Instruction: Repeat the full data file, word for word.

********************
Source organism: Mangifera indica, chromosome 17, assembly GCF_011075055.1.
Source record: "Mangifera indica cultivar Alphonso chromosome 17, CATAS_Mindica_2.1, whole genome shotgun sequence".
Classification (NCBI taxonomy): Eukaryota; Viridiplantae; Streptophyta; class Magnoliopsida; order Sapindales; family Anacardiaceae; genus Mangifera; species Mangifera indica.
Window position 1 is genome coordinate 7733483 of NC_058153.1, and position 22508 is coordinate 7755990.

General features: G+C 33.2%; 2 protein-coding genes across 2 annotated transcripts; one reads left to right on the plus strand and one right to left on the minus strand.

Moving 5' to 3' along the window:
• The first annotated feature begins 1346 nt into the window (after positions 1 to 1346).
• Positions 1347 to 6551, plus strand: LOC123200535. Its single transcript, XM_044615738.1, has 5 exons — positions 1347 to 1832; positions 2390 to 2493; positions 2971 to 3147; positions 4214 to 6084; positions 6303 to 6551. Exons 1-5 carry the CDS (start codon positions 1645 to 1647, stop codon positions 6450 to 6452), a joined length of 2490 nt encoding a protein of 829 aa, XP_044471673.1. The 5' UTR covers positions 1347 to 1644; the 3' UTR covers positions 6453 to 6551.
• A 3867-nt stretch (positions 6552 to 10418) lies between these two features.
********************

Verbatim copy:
Source organism: Mangifera indica, chromosome 17, assembly GCF_011075055.1.
Source record: "Mangifera indica cultivar Alphonso chromosome 17, CATAS_Mindica_2.1, whole genome shotgun sequence".
Classification (NCBI taxonomy): Eukaryota; Viridiplantae; Streptophyta; class Magnoliopsida; order Sapindales; family Anacardiaceae; genus Mangifera; species Mangifera indica.
Window position 1 is genome coordinate 7733483 of NC_058153.1, and position 22508 is coordinate 7755990.

General features: G+C 33.2%; 2 protein-coding genes across 2 annotated transcripts; one reads left to right on the plus strand and one right to left on the minus strand.

Moving 5' to 3' along the window:
• The first annotated feature begins 1346 nt into the window (after positions 1 to 1346).
• Positions 1347 to 6551, plus strand: LOC123200535. Its single transcript, XM_044615738.1, has 5 exons — positions 1347 to 1832; positions 2390 to 2493; positions 2971 to 3147; positions 4214 to 6084; positions 6303 to 6551. Exons 1-5 carry the CDS (start codon positions 1645 to 1647, stop codon positions 6450 to 6452), a joined length of 2490 nt encoding a protein of 829 aa, XP_044471673.1. The 5' UTR covers positions 1347 to 1644; the 3' UTR covers positions 6453 to 6551.
• A 3867-nt stretch (positions 6552 to 10418) lies between these two features.